One thing people need to know is if there are instances when workers' compensation won't cover an injury. For example, if you have shoulder injuries from your job, they're likely to be covered. However, if your medical provider warns you about conditions you could develop, those likely won't be covered. They're called prospective injuries, and there is no coverage for them.
A good example happened in December 2018. A fire company reported to the scene of an accident during the summer. The driver of the vehicle that had crashed was having seizures and was foaming at the mouth. Both of those symptoms are suggestive that the driver was suffering from rabies.
In this instance, the driver's tissue samples were sent to the U.S. Centers for Disease Control and Prevention (CDC) so that they could be tested for rabies. However, the samples were lost. When they were lost, the firefighters had no option but to go through several weeks of prophylactic treatments. If they hadn't, they could have ended up with rabies as well.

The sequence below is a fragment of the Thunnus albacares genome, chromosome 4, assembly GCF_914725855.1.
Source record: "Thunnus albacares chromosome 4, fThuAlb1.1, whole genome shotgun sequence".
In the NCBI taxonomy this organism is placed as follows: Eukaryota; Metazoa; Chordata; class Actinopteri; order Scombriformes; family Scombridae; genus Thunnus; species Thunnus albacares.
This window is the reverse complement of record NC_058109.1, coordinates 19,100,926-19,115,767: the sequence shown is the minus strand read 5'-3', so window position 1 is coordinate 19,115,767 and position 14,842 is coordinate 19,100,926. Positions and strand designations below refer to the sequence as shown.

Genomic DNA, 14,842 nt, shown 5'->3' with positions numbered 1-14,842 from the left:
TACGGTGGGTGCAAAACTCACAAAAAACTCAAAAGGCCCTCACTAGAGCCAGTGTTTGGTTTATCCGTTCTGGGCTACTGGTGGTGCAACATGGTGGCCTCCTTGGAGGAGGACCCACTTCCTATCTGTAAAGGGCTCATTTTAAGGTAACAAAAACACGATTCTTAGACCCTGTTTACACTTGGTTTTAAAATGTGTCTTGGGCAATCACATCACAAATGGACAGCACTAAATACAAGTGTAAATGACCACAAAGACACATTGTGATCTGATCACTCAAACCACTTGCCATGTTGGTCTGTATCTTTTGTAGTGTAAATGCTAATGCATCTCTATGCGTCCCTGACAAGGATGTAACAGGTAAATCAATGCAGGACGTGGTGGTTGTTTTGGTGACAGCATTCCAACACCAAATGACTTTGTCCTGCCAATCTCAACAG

Once the tissues were tested, the test was inconclusive. So, it's likely that the team would have needed the prophylaxis regardless. The trouble from this is that workers' compensation doesn't cover prospective injuries, like the potential for exposure to rabies. The team plans to appeal the workers' compensation insurer's decision since the total cost was around $80,000.
Workers' compensation is supposed to cover you for any injuries you receive on the job. Situations like this could fall into a gray area, so it's important to take steps to guarantee protection.